Friday, November 30, 2012

Her name was Elle





To the rest of the world, it’s just another Facebook photo, of just another kid, posted by just another  proud mom.

It’s not a special photograph. In fact, it’s rather poor quality. Dark and a little blurry.

It's just a cell phone photo of a blond-haired, blue-eyed little girl wearing purple girly pajamas and holding a pair of puppies. 

Probably no one else zoomed in for a better look. And looked really hard at the face, at the hair, at the eyes, at the body, at the setting.  Or searched for signs. Of sorrow, of fear, of overall health and well-being. Of what might have been.

To the rest of the world, she's just another child. But for the better part of the year 2001, she was my child. The child I dreamed of. The child I prayed for. The child I yearned for.

The child I prepared for. The child I built a nursery for. The child I bought that first yellow and blue blanket for. 

The child I named Elle -- because everyone was expecting me to name my child something with an "L."

But I never got to see her. Never got to hold her. Never got to take her home to her white nursery or wrap her in that blanket.

Just 19 days before the date I had circled on the calendar, her mother had a change of mind.  I won’t call it a change of heart. 

Never in the six months I knew her did she say she wanted that child. More often, she said she didn’t. She had already lost custody of three babies, under circumstances never fully explained by her or understood by me. She never expressed much regret over that either.

In her seventh month we sat together in the waiting room at the doctor’s office – my doctor’s office --  watching a toddler, well, toddle.

“That’s exactly what I don’t want,” she said of the adorable straw-haired little boy bouncing from chair to chair in the room.

I looked at her in utter amazement.

“That’s exactly what I do want,” I said.

Just days after that, I got a call from my attorney, who was telling me that the boyfriend who had dumped her all those months ago and set her on the path to me, wanted her and the baby – and any money we were paying her for it. Just days after that, I was driving her to the attorney’s office for a face-to-face meeting with him so she could see if he was telling the truth. She said she had to look him in the eyes. In my heart I knew what was coming.

We left without them both.

And I never saw them again.

Until a few months ago when, on a whim, I typed her name into the Facebook search box. And there she was. Alone. No children. No him. Lots of high scores on Farkle.

I had never stopped wondering where they were. How they were. If they were taking care of the daughter they decided to keep.

So I guess I can forgive myself for checking on her again, on another whim. And I can forgive my heart for squeezing a little bit at the sight of the girl I named Elle and they named Sam. And another child, a boy.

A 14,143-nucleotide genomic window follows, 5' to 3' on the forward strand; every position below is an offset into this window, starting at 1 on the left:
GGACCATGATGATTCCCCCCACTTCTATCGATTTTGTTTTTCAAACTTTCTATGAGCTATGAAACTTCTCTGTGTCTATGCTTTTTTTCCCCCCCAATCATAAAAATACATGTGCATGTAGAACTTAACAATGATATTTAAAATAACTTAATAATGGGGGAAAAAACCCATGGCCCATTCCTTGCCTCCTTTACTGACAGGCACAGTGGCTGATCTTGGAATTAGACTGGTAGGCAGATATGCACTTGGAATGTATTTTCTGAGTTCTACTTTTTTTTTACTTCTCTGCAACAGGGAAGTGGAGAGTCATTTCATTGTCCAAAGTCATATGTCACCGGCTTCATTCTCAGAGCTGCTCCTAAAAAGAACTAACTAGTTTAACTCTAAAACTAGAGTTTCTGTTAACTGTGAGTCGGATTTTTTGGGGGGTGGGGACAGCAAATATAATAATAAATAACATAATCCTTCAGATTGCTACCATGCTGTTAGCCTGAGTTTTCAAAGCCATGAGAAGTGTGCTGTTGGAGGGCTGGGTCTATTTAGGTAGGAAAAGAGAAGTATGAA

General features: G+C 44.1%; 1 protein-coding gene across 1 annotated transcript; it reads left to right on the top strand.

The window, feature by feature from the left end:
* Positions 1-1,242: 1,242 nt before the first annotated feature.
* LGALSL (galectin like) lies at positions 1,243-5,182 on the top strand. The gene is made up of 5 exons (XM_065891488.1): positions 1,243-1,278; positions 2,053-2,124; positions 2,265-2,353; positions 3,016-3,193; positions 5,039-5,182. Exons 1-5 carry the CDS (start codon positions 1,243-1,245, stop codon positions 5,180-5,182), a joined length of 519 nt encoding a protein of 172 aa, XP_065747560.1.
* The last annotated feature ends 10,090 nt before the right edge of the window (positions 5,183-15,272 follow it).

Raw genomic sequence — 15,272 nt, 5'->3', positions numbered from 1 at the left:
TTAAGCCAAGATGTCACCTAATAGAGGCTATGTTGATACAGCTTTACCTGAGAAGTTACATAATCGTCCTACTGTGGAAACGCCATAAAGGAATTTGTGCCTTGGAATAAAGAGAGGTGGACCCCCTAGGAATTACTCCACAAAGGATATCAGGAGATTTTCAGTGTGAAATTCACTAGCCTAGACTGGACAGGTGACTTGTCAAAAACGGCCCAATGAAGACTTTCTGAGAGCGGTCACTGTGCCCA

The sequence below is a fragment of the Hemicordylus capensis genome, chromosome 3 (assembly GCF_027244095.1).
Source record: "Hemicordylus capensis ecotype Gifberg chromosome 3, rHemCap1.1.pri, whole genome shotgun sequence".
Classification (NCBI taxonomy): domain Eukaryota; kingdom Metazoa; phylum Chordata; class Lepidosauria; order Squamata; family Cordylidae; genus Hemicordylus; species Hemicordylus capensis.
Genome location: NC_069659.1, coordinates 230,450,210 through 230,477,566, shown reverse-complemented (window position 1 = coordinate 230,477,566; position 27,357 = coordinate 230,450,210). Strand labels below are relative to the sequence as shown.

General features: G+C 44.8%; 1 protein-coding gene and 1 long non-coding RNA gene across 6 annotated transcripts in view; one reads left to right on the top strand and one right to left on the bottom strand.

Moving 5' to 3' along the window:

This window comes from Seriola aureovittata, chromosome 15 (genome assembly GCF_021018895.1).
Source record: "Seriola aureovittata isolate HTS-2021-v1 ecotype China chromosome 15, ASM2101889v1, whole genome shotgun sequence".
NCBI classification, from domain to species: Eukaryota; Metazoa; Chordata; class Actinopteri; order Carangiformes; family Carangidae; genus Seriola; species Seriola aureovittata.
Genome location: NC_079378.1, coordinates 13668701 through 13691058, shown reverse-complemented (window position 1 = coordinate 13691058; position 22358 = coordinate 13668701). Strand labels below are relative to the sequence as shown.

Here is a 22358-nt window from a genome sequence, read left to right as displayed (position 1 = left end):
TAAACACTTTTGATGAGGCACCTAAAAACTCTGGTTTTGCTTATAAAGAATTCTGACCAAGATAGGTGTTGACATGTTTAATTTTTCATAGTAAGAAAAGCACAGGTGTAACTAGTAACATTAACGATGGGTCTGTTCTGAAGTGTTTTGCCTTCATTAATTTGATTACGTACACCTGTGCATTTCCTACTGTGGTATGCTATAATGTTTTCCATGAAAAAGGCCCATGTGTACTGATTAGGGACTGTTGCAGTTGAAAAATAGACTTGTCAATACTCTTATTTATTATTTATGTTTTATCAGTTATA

And I can forgive my mind for trying to imagine what might have been.

If everything had gone as originally planned, after we got that other phone call from that other mother in the fall, today we would have two 11-year-old girls in our family, in our house, in our lives, and in our hearts. One light. One dark. Both tall. Elle and Lora Leigh.

But everything did not go as it was planned. It went as it was meant to be.




Tuesday, November 27, 2012

Adventures in sports writing

Many, many moons ago, one of the five prep sports editors I had at the veritable Times-Picayune newspaper sent me on the road to cover a high school basketball game in the teeny, tiny town of White Castle, Louisiana.

There isn't much in White Castle. There is a lovely Louisiana plantation home named Nottaway, where my BFF spent her wedding night. And there is a high school that is has been both good and not so good in sports over the years.

Not wanting me to be on the road alone in the middle of the night, in the middle of the winter, my husband (or he may have been my boyfriend) elected to accompany me on this trip. My job was to go to the game, take notes during the game, add up stats after the game, get a quote or two then use my trusty computer to send this story back to the newspaper in New Orleans. All by about 10:30 p.m.

The Toshiba 1100 was one of the first laptop computers. All bulky and plastic, it was standard issue for newsroom reporters back in the 1990s. It really was just a word processor, used only to type a story. There was no World Wide Web back then (that we knew of). And it had no games or apps. Not even Solitaire.

 Some of us were lucky and had one with a flip up screen.

Lucky. Until mine was stolen.

Others had to make do with the one with the little window on top of the keyboard that showed a word or two at a time.
Not so lucky

I couldn't tell you today any details about that game. Who won, who lost, who played well or didn't. I just know what happened afterwards, when it came time to send said story. Then, as now, reporters need a way to do this.

Our Toshibas had these fancy, dancy things called couplers:



To send a story using these, you would dial the number with your fancy dancy phone, wait for that screechy fax/dial-up/nails on a chalkboard sound you may remember, then stick the receiver into the couplers.

The problem, often, was finding the phone.

Not, not one of these:



One of these:
 

Oftentimes, reporters carried one around with us. Really. Because we needed a telephone line. And it couldn't be on those multi-line phones you might have at your office. It had to be one line. One phone. With that kind of receiver.

Good luck finding one of those. In White Castle. In the middle of the night. The coach's office didn't have one. He had one of those multi-line phones. Couldn't use that.

So, while I typed frantically on my Toshiba in the car, the boyfriend/future husband drove up and down the main street in White Castle, searching for a phone -- a payphone, an open business, anything.

Like, the Pizza Hut!

Good boyfriend/future husband that he was, he went inside and found the manager of the Pizza Hut, explained the situation and asked if they had such a phone we could borrow.

"Sure."

So, in we went. And I, professional female improvising sports writer that I used to be, sent my little 12-inch basketball story while sitting on the floor of the kitchen of the White Castle Pizza Hut, being observed by a fascinated group of teenagers flipping pepperoni, and a pizza-eater or two.

Yes, I made deadline.

Then we ordered pizza.

My now-husband and I were reminded of this little long ago adventure Friday night and had a nice little laugh. You see, my new prep sports boss had sent me to the teeny, tiny town of Abbeville, Louisiana, to cover a football game. My husband, not wanting me to be on the road alone in the middle of the winter, in the middle of the night, decided to accompany me on the trip. Plus, now that his mother is living with us full time, we're excited over any opportunity to get out of the house. Together. (Read the mother-in-law stories. You'll understand).